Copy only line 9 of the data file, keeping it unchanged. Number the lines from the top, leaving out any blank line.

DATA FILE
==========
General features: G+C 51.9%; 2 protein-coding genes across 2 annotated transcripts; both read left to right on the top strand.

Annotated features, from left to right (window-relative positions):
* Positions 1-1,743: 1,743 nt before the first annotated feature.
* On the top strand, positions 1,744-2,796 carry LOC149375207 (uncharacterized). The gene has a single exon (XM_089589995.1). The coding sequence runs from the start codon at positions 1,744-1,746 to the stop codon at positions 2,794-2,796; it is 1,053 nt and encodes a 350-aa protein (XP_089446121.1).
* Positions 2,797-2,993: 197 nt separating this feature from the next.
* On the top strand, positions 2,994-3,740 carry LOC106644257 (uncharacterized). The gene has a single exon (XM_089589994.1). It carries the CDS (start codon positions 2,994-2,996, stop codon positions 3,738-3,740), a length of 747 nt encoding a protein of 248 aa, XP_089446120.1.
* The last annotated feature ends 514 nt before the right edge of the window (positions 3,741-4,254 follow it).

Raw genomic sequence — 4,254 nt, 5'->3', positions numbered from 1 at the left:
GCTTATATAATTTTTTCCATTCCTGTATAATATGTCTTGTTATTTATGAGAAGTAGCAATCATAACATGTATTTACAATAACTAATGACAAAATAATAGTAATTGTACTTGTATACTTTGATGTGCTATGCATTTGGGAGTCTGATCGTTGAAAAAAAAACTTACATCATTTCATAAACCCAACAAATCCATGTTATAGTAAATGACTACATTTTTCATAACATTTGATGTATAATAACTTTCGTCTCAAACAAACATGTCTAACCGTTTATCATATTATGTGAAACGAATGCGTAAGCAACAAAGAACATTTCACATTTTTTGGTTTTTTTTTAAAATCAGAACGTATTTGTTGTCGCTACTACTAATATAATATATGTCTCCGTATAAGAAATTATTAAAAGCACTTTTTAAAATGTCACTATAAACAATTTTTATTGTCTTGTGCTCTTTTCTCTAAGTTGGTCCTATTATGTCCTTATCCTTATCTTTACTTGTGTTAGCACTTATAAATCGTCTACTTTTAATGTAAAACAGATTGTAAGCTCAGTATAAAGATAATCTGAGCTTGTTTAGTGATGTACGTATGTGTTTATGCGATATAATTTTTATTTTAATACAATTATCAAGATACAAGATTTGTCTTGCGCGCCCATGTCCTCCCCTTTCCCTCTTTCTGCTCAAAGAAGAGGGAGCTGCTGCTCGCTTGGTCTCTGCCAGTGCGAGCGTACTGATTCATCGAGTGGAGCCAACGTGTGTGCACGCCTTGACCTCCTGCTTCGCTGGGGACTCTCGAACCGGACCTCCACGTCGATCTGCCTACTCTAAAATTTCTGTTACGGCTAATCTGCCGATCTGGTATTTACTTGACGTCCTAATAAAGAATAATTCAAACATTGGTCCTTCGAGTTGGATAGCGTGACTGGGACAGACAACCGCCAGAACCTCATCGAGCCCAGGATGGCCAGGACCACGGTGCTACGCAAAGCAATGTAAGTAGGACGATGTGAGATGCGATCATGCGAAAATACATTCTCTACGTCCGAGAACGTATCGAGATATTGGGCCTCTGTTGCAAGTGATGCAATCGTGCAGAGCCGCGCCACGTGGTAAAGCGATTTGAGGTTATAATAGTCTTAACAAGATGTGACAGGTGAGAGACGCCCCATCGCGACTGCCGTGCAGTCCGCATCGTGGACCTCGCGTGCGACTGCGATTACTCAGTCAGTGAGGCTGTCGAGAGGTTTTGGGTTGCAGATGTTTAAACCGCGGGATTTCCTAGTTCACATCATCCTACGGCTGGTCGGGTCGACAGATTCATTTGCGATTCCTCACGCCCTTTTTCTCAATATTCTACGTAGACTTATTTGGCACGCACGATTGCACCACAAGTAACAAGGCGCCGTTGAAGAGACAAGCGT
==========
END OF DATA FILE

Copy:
GCTTATATAATTTTTTCCATTCCTGTATAATATGTCTTGTTATTTATGAGAAGTAGCAATCATAACATGTATTTACAATAACTAATGACAAAATAATAGTAATTGTACTTGTATACTTTGATGTGCTATGCATTTGGGAGTCTGATCGTTGAAAAAAAAACTTACATCATTTCATAAACCCAACAAATCCATGTTATAGTAAATGACTACATTTTTCATAACATTTGATGTATAATAACTTTCGTCTCAAACAAACATGTCTAACCGTTTATCATATTATGTGAAACGAATGCGTAAGCAACAAAGAACATTTCACATTTTTTGGTTTTTTTTTAAAATCAGAACGTATTTGTTGTCGCTACTACTAATATAATATATGTCTCCGTATAAGAAATTATTAAAAGCACTTTTTAAAATGTCACTATAAACAATTTTTATTGTCTTGTGCTCTTTTCTCTAAGTTGGTCCTATTATGTCCTTATCCTTATCTTTACTTGTGTTAGCACTTATAAATCGTCTACTTTTAATGTAAAACAGATTGTAAGCTCAGTATAAAGATAATCTGAGCTTGTTTAGTGATGTACGTATGTGTTTATGCGATATAATTTTTATTTTAATACAATTATCAAGATACAAGATTTGTCTTGCGCGCCCATGTCCTCCCCTTTCCCTCTTTCTGCTCAAAGAAGAGGGAGCTGCTGCTCGCTTGGTCTCTGCCAGTGCGAGCGTACTGATTCATCGAGTGGAGCCAACGTGTGTGCACGCCTTGACCTCCTGCTTCGCTGGGGACTCTCGAACCGGACCTCCACGTCGATCTGCCTACTCTAAAATTTCTGTTACGGCTAATCTGCCGATCTGGTATTTACTTGACGTCCTAATAAAGAATAATTCAAACATTGGTCCTTCGAGTTGGATAGCGTGACTGGGACAGACAACCGCCAGAACCTCATCGAGCCCAGGATGGCCAGGACCACGGTGCTACGCAAAGCAATGTAAGTAGGACGATGTGAGATGCGATCATGCGAAAATACATTCTCTACGTCCGAGAACGTATCGAGATATTGGGCCTCTGTTGCAAGTGATGCAATCGTGCAGAGCCGCGCCACGTGGTAAAGCGATTTGAGGTTATAATAGTCTTAACAAGATGTGACAGGTGAGAGACGCCCCATCGCGACTGCCGTGCAGTCCGCATCGTGGACCTCGCGTGCGACTGCGATTACTCAGTCAGTGAGGCTGTCGAGAGGTTTTGGGTTGCAGATGTTTAAACCGCGGGATTTCCTAGTTCACATCATCCTACGGCTGGTCGGGTCGACAGATTCATTTGCGATTCCTCACGCCCTTTTTCTCAATATTCTACGTAGACTTATTTGGCACGCACGATTGCACCACAAGTAACAAGGCGCCGTTGAAGAGACAAGCGT